// Adjust view for device orientation
gluLookAt(eye.x, eye.y, eye.z, scene.x, scene.y, scene.z, up.x, up.y, up.z);
// Apply device heading to scene
glRotatef(currentHeadingDegrees, 0.0, 1.0, 0.0);

Try rotating the object depending upon iphone acceleration values.

float angle = -atan2(accelX, accelY);

glTranslatef(centerPoint.x, centerPoint.y, 0);
glRotatef(angle, 0, 0, 1);
glTranslatef(-centerPoint.x, -centerPoint.y, 0);

Where centerPoint is the middle point the object.

oo, nice.

GLGravity seems to get everything right except for the yaw. Here's what I would try. Do everything GLGravity does, and then this:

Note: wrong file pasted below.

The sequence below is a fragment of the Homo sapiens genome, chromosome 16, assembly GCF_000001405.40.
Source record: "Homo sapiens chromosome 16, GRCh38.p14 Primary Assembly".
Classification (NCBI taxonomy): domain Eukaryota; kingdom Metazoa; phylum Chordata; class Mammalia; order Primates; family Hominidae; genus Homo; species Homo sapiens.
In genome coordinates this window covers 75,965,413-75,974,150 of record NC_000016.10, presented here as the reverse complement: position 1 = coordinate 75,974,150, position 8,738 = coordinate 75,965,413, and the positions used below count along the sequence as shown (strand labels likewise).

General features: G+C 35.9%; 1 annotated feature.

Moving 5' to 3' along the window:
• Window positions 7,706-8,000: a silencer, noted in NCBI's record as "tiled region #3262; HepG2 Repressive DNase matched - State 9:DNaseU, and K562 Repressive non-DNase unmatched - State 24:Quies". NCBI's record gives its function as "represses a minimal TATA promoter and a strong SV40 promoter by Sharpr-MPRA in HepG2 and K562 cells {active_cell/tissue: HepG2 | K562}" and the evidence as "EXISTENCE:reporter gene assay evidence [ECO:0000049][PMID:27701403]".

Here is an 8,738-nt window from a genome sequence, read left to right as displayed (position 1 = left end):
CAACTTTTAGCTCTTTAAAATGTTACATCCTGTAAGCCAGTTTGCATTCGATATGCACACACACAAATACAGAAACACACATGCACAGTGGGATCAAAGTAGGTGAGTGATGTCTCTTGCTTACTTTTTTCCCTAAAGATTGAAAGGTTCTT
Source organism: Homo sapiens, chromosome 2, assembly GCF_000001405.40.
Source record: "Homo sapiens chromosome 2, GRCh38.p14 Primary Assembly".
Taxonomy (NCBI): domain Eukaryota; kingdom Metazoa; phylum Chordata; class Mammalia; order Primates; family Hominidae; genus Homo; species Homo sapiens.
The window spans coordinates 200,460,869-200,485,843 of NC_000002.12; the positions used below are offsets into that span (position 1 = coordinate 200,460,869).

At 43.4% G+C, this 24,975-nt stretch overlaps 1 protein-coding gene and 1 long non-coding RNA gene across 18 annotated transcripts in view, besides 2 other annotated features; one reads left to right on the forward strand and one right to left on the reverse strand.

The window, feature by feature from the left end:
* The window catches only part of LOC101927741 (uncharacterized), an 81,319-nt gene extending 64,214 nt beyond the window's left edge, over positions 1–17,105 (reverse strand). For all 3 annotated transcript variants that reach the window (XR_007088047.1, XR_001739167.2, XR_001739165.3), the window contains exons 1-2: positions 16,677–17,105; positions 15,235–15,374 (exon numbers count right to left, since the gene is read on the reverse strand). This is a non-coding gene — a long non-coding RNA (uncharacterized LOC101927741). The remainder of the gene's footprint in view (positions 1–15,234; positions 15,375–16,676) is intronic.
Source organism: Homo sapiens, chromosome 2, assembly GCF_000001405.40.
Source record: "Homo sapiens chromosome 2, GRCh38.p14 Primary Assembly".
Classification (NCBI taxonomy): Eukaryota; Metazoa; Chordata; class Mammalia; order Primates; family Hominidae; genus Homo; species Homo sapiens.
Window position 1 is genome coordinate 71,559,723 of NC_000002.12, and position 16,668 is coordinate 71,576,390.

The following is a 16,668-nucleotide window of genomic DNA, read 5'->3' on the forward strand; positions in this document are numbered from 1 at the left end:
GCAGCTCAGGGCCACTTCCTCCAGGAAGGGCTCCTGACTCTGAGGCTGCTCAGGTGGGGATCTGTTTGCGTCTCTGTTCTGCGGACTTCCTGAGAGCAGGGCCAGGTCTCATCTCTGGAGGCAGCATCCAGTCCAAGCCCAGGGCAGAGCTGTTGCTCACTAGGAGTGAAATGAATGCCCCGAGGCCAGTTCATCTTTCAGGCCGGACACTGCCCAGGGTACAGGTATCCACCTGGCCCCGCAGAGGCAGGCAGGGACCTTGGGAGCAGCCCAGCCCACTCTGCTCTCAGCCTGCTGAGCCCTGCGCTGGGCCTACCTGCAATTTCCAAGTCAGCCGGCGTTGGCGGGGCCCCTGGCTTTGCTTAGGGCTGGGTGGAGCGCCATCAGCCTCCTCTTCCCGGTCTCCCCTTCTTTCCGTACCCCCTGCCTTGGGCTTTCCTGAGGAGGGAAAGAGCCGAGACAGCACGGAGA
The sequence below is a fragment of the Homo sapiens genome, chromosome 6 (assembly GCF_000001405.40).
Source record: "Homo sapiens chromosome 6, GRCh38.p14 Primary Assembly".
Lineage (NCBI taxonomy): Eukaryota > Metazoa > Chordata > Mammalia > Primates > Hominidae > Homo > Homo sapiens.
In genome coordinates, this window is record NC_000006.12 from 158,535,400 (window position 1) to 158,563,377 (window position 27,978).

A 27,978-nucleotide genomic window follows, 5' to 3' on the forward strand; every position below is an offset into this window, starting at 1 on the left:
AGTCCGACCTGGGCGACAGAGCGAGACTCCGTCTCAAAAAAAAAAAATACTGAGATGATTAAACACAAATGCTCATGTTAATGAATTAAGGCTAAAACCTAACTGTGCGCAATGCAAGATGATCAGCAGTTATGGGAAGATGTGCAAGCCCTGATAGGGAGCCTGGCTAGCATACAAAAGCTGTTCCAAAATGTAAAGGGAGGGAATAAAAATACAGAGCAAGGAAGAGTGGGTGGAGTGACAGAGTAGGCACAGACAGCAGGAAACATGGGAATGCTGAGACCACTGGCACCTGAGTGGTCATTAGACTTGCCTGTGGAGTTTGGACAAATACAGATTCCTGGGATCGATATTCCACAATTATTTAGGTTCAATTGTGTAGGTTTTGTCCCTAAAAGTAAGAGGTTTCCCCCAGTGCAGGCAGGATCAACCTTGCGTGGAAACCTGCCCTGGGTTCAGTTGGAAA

Project a vector in the direction you want the teapot to face, using the compass or whatever you so choose. Then multiply a "forward" vector by the teapot's current rotation matrix, which will give you the direction the teapot is facing. Flatten the two vectors to the horizontal plane and take the angle between them.

This angle is your corrective yaw. Then just glRotatef by it.

Whether or not the 3GS's compass is reliable and robust enough for this to work is another thing. Normal compasses don't work when the north vector is perpendicular to their face. But I just tried the Maps app on my workmate's 3GS and it seems to cope, so maybe they have got a mechanical solution in there. Knowing what the device is actually doing will help interpret the results it gives.

Make sure to test your app at the north and south poles once you're done. :-)